On July 17, 2006, the court issued a Memorandum Opinion denying the plaintiff's motion for default judgment. Mem. Op. (July 17, 2006). The court ruled that the plaintiff lacks third party standing as to hostage taking, torture, and arbitrary and prolonged detention, Mem. Op. at 10, that the plaintiff failed to establish a prima facie case of intentional infliction of emotional distress under Massachusetts law, id. at 18, and that loss of solatium is not an independent legal cause of action, id., at 20. Dissatisfied with these legal rulings, the plaintiff filed the instant motion for reconsideration, to which the court now turns.

III. ANALYSIS

A. Legal Standard for Altering or Amending an Interlocutory Judgment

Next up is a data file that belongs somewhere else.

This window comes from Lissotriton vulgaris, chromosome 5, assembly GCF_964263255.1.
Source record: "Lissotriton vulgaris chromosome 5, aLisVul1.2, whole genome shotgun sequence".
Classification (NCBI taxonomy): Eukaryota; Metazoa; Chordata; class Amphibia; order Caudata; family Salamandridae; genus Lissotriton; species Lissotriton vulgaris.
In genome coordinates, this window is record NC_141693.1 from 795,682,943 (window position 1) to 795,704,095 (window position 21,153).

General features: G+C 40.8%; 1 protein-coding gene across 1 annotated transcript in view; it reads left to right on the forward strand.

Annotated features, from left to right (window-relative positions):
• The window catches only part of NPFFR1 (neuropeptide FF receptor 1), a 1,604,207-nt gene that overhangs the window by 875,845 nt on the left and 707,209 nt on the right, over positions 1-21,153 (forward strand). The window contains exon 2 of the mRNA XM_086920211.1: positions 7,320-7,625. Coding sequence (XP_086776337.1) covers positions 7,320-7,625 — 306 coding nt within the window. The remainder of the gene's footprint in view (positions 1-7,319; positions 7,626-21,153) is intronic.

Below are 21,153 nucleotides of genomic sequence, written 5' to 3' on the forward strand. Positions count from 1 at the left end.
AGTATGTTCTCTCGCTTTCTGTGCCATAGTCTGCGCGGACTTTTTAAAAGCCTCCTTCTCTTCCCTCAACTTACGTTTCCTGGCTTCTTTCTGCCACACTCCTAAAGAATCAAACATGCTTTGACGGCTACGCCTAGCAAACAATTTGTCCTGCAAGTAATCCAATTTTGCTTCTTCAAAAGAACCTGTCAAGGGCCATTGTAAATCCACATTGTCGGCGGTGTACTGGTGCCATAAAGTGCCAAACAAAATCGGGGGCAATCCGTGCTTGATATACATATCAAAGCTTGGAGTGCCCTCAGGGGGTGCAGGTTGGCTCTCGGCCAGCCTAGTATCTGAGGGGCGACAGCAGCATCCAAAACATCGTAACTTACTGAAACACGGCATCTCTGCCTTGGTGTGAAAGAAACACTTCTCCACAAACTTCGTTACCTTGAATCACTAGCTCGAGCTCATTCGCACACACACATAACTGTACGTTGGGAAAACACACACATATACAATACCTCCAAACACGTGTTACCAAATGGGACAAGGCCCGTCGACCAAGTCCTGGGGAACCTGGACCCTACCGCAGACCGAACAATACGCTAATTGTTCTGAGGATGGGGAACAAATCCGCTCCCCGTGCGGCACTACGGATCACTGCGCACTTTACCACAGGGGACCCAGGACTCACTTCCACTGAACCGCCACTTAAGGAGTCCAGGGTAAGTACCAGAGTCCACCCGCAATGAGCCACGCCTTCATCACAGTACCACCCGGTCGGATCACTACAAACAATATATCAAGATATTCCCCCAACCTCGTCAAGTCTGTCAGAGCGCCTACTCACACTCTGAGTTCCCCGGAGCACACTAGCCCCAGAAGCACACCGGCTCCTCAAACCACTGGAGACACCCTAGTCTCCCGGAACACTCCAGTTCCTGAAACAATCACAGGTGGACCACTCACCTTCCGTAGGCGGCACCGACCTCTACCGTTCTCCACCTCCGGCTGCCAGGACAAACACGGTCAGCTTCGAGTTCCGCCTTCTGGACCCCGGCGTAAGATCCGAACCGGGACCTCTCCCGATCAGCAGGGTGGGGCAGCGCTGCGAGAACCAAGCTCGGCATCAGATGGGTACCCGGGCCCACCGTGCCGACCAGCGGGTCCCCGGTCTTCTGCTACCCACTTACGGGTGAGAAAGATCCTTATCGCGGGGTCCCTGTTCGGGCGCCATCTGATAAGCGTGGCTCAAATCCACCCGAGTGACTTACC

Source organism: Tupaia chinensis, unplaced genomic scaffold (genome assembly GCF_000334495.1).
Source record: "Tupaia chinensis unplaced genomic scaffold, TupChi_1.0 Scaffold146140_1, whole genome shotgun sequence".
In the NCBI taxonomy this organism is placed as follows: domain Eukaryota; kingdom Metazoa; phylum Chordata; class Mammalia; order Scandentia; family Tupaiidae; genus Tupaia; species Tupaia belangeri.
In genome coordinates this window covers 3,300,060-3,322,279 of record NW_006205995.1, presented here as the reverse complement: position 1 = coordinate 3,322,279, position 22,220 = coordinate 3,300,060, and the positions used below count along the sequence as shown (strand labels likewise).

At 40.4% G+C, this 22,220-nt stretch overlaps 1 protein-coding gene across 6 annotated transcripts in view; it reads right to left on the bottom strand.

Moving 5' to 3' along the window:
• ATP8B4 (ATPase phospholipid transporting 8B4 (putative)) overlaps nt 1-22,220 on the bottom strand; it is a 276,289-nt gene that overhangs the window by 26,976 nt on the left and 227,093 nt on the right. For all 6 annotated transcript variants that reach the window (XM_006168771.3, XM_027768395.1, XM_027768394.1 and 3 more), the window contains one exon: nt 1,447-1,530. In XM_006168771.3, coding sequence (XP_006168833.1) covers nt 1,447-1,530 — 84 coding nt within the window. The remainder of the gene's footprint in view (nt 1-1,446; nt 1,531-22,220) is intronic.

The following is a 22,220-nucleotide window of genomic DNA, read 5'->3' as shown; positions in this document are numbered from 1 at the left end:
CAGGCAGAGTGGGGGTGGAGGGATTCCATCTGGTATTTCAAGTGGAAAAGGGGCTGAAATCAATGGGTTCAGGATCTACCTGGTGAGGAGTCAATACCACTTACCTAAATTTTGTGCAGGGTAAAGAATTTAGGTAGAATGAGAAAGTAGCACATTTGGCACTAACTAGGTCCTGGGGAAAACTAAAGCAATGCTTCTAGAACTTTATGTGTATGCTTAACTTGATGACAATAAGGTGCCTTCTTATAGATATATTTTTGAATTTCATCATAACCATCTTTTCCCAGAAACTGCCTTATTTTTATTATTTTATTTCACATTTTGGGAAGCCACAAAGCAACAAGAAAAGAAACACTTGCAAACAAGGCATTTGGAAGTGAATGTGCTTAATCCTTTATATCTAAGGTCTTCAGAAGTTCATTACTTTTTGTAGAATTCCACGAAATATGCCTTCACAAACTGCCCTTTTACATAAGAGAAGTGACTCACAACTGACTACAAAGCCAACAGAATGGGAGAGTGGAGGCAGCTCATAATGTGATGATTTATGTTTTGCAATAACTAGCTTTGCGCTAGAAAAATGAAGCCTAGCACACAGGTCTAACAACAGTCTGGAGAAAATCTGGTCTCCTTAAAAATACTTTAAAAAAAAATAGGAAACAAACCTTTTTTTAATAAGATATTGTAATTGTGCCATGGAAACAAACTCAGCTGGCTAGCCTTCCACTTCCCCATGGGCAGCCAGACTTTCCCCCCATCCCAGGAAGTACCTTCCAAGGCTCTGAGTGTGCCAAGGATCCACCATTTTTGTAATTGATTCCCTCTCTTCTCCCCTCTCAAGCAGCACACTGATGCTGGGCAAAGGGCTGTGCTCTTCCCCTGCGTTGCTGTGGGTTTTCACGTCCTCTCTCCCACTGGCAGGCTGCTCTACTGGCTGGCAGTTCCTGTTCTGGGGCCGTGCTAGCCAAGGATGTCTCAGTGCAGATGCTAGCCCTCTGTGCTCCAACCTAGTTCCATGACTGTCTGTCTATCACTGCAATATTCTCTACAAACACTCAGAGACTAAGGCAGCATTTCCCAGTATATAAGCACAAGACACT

A district court may revise its own interlocutory decisions "at any time before the entry of judgment adjudicating all the claims and the rights and liabilities of all the parties." FED. R. CIV. P. 54(b); see also Childers v. Slater, 197 F.R.D. 185, 190 (D.D.C. 2000) (citing Federal Rule of Civil Procedure 60(b)'s Advisory Committee Notes). The standard of review for interlocutory decisions differs from the standards applied to final judgments under Federal Rules of Civil Procedure 59(e) and 60(b). Compare Muwekma Tribe v. Babbitt, 133 F. Supp. 2d 42, 48 n.6 (D.D.C. 2001) and United Mine Workers v. Pittston Co., 793 F. Supp. 339, 345 (D.D.C. 1992) with LaRouche v. Dep't of Treasury, 112 F. Supp. 2d 48, 51-52 (D.D.C. 2000) and Harvey v. District of Columbia, 949 F. Supp. 878, 879 (D.D.C. 1996). A motion pursuant to 59(e), to alter or amend a judgment after its entry, is not routinely granted. Harvey, 949 F. Supp. at 879. The primary reasons for altering or amending a judgment pursuant to Rule 59(e) are an intervening change of controlling law, the availability of new evidence, or the need to correct a clear error or prevent manifest injustice. Id.; Firestone v. Firestone, 76 F.3d 1205, 1208 (D.C. Cir. 1996) (per curiam). Motions pursuant to Rule 60(b) may be granted for similar reasons. FED. R. CIV. P. 60(b); LaRouche, 112 F. Supp. 2d at 51-52. Reconsideration of an interlocutory decision is available under the standard, "as justice requires." Childers, 197 F.R.D. at 190.